Facility for Rare Isotope Beams. Worked with the Michigan delegation, congressional appropriators and the Obama administration to secure funding for FY 2015 for the Facility for Rare Isotope Beams at Michigan State University. MSU is now the home of the National Superconducting Cyclotron Laboratory, currently the most advanced rare isotope accelerator in the United States and the largest nuclear science facility on a university campus. FRIB will put Michigan at the forefront of cutting-edge research that can lead to advances in everything from medicine to national security to energy and ensure our nation’s leadership in this critical field of science.

Fighting to Increase Funding for Existing SBA Programs. Strongly advocated for continued funding for the Small Business Administration Micro-loan Program, a vital source of financial and technical support to entrepreneurs and small businesses in Michigan and other states.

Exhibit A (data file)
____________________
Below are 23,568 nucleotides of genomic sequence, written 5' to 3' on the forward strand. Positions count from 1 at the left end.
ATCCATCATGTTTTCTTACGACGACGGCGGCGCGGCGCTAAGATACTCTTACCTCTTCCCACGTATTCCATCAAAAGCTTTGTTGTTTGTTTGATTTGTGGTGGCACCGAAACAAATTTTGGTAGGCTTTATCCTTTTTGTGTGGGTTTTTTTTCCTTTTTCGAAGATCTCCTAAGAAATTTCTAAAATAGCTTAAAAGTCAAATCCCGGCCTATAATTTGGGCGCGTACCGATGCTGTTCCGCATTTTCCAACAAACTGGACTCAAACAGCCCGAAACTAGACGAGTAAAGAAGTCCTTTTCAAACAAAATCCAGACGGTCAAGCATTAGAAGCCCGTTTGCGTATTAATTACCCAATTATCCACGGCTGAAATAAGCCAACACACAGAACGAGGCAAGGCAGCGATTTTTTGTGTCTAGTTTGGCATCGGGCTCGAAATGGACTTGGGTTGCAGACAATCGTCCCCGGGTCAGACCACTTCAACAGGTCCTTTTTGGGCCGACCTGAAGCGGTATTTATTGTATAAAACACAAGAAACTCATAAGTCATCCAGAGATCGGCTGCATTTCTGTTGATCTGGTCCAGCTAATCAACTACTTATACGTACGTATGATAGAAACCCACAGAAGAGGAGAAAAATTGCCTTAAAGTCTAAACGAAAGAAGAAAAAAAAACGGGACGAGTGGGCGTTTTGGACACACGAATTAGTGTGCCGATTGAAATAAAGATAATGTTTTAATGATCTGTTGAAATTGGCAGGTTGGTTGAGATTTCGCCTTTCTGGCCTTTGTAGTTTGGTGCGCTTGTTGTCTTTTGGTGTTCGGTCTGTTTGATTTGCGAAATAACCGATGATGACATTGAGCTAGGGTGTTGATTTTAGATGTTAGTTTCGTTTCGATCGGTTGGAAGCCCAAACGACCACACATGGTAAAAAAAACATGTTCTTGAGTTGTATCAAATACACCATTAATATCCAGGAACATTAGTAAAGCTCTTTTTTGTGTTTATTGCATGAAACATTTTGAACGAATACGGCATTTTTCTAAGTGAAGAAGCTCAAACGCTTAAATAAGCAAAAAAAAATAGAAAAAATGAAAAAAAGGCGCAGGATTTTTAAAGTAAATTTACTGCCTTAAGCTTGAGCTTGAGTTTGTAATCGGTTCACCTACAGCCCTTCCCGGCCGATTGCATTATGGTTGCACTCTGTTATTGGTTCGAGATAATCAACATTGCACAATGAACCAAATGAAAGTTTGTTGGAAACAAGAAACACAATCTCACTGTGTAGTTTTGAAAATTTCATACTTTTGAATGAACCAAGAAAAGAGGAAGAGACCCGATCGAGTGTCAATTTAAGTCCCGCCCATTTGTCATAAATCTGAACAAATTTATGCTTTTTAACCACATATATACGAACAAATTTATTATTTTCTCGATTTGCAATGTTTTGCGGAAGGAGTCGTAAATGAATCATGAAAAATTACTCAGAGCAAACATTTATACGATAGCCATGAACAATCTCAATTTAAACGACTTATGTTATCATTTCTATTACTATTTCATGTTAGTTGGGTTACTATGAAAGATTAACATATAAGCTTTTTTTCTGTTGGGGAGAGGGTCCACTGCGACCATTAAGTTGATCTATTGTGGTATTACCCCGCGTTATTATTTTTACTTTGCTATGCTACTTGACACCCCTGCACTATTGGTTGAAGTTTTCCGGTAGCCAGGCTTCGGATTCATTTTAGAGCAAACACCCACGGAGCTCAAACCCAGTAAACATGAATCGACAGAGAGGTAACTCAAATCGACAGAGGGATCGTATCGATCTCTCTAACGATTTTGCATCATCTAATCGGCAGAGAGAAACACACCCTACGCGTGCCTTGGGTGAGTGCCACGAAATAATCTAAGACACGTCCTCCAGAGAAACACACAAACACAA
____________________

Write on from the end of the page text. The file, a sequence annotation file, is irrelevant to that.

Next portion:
Secured funding for the SBA Intermediary Lending Program. Helped secure funding for SBA’s Intermediary Lending Program in FY 2015. The Intermediary Lending Program provides funding to nonprofit intermediary lenders to make small to mid-sized loans to small businesses.

Fighting for the Domestic Automotive Industry. Co-chaired the Senate Auto Caucus with Senator Rob Portman of Ohio. Provided a forum for senators to exchange ideas and work to improve policy on issues affecting America’s auto industry, such as trade, transportation and technology. 

Detroit Riverfront and Mt. Elliott Park. Helped secure more than $32 million for the Detroit Riverfront Conservancy to rehabilitate and open up the Detroit riverfront for public access and recreation. Of that funding, $14.5 million was used to renovate Mt. Elliott Park into a family-friendly destination, which includes a universally accessible splash pad and other interactive features, fishing piers, winding walkways, LED lighting, restrooms and a café. Participated in the grand opening of Mt. Elliott Park on June 6, 2014.

Old Tiger Stadium Conservancy. Helped secure $3.8 million for the Old Tiger Stadium Conservancy, which is using a portion of the funding to offer small business mini-grants of up to $50,000 in the Corktown area of Detroit. Two recipients, the UFO Factory and Detroit Tough Gym, opened for business in 2014. Between the two, a federal investment of $63,600 has been leveraged with $260,000 in private investment. The Conservancy expects several more Corktown small businesses receiving mini-grants to open within the next year.